Organisations like the LTO and the Dutch dairy-producers association met to discuss the ongoing ‘tractor protests’ on Tuesday evening
Translated by Thomas Ansell
In recent days, Groningen, Friesland, and Drenthe have brought in ‘demonstration bans’ to stop angry farmers from using their heavy machinery in protests. According to the head of the Dutch dairy-producers association (Nederlandse melkveehouders vakbond), Harm Wiegersma, it became clear during the meeting that farmers should ‘take their foot off the gas’ when thinking about protests. As reported by the Omrop Fryslân.
Farmers are generally displeased with the Dutch government’s plans to reduce nitrogen emissions in their industry; with the most recent disagreement over Minister for Agriculture Carola Schouten’s plans to reduce the amount of modified protein in cattle feed. According to the protesting farmers, that would have a negative effect on the animals they keep captive and exploit for food. The farmers are also unhappy with supermarket chains, who, they say, pay too little for agricultural products.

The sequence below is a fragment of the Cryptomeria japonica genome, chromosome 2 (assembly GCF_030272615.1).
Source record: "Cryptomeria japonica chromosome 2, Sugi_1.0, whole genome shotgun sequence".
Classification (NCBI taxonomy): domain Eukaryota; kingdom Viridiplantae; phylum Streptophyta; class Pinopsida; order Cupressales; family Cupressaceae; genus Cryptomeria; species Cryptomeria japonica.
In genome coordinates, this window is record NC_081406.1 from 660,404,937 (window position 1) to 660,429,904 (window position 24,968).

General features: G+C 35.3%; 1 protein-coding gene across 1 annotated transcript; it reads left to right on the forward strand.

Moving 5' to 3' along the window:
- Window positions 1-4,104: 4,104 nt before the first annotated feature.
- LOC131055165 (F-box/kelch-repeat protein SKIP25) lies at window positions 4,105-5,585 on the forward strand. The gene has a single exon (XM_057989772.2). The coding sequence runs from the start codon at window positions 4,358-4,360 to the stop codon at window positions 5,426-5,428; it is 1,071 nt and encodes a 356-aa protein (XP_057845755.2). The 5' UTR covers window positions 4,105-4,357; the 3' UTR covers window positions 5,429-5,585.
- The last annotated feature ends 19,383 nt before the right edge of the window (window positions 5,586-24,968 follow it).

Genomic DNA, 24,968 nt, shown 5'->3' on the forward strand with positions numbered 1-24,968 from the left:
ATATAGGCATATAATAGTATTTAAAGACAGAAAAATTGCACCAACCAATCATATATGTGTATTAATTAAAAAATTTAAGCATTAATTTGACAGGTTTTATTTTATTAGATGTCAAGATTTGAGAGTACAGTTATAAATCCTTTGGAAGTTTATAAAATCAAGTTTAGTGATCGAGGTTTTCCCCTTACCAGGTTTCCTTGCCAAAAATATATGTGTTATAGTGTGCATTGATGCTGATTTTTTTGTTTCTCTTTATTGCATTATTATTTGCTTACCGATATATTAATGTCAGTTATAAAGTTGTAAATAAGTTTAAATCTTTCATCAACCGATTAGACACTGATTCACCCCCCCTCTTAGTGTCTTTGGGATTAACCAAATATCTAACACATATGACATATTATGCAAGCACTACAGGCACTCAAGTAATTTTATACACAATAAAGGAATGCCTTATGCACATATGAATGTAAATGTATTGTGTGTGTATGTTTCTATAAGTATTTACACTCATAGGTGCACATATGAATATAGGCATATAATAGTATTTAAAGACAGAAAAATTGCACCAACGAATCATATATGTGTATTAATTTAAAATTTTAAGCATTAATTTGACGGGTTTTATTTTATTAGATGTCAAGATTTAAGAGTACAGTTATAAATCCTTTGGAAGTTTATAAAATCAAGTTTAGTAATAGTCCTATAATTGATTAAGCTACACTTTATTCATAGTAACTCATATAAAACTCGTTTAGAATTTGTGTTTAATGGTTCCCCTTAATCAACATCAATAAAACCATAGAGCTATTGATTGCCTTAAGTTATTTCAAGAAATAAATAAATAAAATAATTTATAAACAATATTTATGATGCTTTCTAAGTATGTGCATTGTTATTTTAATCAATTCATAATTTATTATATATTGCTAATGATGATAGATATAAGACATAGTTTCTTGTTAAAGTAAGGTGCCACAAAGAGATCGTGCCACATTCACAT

The high level of emotion is reflected in Wiegersma’s comments. “We aren’t yet defeated. We sat with eachother yesterday to see what we can still do. I can’t say much about that, but it is better that we reduce the severity of our protests a bit, although I understand the frustrations of other farmers. We feel completely stitched up, if I can say that. Since the end of May we’ve been busy planning and seeing how we can carry out those plans. We have been to court seven times, and still haven’t had a single ruling go our way”, he said.
Wiegersma even admitted that lots of farmers will no longer listen to organisations telling them not to protest: “those farmers can no longer be controlled, and we can’t keep a handle on them. Once you’ve delivered plan after plan, which are all well thought out, I think… what kind of country do we live in?”
Aside from the dramatic rhetoric and noisy protesting, the Dutch agricultural sector is one of the most successful in the world. In 2014 the agricultural sector employed 660,000 people– however only 50,000 of those are farmers. Aside from the Dutch predilection for meat and dairy, the country is also an enormous vegetable producer, with over 10,000 hectares of greenhouses in 2010.